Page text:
No wonder Greta Garbo’s portrait was selected as the cover image of the blockbuster Exhibition, ‘Swedish Grace: Art and Design in 1920s Sweden’ at the Nationalmuseum in Stockholm. Why? Because this show comes to glamorize the arts of Sweden in the same era which celebrated Garbo as one of the finest, most successful movie stars of the Golden Age of Hollywood. Garbo, born Greta Gustafsson was a Swedish cultural icon, the face of Stockholm in the world, known for her melancholic persona and look. Furthermore, Garbo represents the changes that the 20s brought for women in Sweden when they gained the right to vote, were permitted to work in senior government positions, but they wore short skirts and danced to jazz music. Yes. In America it was called the Jazz Age, and this important exhibition manages to capture the essence of that era and to demonstrate that Sweden did not remain in the background when it came to style and the visual arts. Sweden particiated in the making of design of the zeitgeiste. It was extremely valuable to have learned about Swedish design during one of my favorite decades, between the Wars, as I fell in love with Swedish decorative arts, particularly with glass and textiles.
The 20s was a decade of transitions from traditionalism to modernism, from crafts to the Machine Age, from old values to innovative ideals. Design was influenced by the new interest in antiquity and the hope for a better future. It happened in Germany; it happened in France, in the US; it happened in Sweden, too. The exhibition, which consists of a wide array of artistic spectrums – paintings, photography, sculpture, design, fashion, jewelry – presents this tension and places the Swedish story in an international context. It is the glamorous time just before the Great Depression in the US and the Ivar Kreuger’s financial crisis in Sweden. This conflict between traditionalism and modernism is well expressed in furniture with inlaid, exotic expensive woods, neoclassical ceramics, engraved glass, richly decorated tapestries, handcrafted jewelry, while the forms gradually became simpler, just moments before everything turned modernist. Traditionalists still wanted to be loyal to the local expression which had emerged in the early years of the century, and they created the ‘Swedish Grace.’ But as they moved to the 30s, there was a great interest in participating in the international modern movement, with a desire to break with history and with any trace of locality. This evolution was evident in all artistic expressions from paintings to cinema to dance to photography.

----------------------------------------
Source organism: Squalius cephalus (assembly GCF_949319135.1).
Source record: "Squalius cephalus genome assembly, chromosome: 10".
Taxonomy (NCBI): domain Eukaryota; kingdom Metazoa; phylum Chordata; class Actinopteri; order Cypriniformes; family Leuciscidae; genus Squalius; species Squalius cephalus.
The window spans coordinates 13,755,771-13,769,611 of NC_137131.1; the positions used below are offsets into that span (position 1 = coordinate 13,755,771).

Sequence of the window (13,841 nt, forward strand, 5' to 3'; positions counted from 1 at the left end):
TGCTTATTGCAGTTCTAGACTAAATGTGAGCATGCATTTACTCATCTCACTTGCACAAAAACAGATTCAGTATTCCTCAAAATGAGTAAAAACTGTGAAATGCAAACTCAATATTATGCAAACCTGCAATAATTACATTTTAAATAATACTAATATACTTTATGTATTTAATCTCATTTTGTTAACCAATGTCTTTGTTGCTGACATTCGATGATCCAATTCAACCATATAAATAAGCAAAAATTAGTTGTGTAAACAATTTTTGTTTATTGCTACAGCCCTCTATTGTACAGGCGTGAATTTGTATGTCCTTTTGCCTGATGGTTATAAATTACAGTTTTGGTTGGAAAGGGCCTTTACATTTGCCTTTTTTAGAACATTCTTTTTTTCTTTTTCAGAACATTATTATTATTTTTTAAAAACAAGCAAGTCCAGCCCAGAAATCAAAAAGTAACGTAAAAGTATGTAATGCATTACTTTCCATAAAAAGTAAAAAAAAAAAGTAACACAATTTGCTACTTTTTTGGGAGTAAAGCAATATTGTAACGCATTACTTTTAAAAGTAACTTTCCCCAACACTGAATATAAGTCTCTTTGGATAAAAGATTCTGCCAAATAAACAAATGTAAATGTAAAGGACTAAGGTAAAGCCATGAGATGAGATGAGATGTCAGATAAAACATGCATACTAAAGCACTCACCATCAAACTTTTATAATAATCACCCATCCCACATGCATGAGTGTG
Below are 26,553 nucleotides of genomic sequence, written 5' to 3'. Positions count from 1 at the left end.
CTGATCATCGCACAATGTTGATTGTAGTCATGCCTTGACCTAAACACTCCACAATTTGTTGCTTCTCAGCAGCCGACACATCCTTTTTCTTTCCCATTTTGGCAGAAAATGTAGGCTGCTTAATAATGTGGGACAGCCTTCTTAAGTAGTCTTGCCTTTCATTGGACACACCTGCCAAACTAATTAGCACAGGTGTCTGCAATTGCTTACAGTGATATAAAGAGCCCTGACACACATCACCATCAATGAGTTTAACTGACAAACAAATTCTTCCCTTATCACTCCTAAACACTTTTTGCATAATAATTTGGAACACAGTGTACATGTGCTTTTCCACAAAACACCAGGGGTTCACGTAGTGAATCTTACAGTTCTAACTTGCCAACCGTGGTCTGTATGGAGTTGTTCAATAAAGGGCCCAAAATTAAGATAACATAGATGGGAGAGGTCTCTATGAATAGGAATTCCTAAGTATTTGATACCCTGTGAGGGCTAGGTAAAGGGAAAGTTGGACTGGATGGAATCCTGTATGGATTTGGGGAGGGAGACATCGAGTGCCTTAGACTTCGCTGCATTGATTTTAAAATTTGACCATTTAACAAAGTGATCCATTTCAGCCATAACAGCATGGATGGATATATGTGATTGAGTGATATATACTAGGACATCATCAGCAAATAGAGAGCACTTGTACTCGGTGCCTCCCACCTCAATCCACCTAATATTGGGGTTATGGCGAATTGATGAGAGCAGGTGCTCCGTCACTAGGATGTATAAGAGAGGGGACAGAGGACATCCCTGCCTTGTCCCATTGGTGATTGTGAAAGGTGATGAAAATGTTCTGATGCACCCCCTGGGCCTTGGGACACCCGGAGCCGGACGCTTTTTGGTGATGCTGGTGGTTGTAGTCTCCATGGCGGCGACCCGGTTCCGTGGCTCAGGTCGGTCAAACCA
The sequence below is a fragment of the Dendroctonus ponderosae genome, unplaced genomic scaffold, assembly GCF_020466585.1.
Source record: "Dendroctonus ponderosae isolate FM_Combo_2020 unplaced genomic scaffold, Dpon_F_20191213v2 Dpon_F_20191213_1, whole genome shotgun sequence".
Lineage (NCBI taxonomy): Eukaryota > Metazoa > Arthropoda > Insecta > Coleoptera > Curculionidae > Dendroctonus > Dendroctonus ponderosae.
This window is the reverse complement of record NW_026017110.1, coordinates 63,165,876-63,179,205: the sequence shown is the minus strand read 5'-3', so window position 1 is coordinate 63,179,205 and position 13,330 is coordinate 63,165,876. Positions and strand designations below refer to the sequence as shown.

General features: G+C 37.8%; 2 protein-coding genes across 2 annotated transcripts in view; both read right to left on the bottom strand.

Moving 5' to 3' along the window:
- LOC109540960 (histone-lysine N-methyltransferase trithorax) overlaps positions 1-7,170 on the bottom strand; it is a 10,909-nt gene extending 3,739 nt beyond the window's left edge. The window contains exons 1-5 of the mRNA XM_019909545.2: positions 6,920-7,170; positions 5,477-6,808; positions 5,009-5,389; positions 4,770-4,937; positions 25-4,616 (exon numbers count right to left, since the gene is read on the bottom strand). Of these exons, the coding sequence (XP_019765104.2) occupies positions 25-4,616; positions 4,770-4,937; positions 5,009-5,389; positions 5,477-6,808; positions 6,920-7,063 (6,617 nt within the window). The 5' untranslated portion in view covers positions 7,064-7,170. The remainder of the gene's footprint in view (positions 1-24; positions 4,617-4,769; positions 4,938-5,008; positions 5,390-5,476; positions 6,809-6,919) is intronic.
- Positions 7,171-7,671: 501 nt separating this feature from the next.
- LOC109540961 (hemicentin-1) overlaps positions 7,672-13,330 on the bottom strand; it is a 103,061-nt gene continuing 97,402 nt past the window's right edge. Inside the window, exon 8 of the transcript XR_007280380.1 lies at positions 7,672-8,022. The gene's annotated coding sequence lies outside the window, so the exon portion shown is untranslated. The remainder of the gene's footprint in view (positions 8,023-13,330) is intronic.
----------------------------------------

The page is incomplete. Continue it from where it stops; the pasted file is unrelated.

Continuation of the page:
We learn that the term ‘Swedish Grace’ was coined by Philip Morton Shand, the British architecture critic, when describing what he saw at the 1930 Stockholm Exhibition. In fact, the three events that stand at the core of this show are World’s Fairs where Sweden participated – 1923 in Gothenburg (The Gothenburg Tercentennial Jubilee Exposition), the International Exhibition of Modern Decorative and Industrial Arts, a World’s fair held in Paris in 1925, and the Stockholm Exhibtion held in 1930 in Stockholm, which had a great impace on the introduction of Modernism to Sweden. When looking at what the Swedes exhibited at those events, that evolution is apparent. It was particularly the 1925 Paris Exposition that marked a breakthrough for Swedish design. Visiting the exhibition confirmed that my favorite form from that period is glass—particularly the works of Simon Gate and Edward Hald for Orrefors. Love them. It is the type of show you see once in a lifetime and it took a great deal of effort to assemble. If you cannot make it to Stockholm to see it in person, I suggest that you buy the exhibition catalogue with includes articles on themes such as fashion, modern women, and Greta Garbo.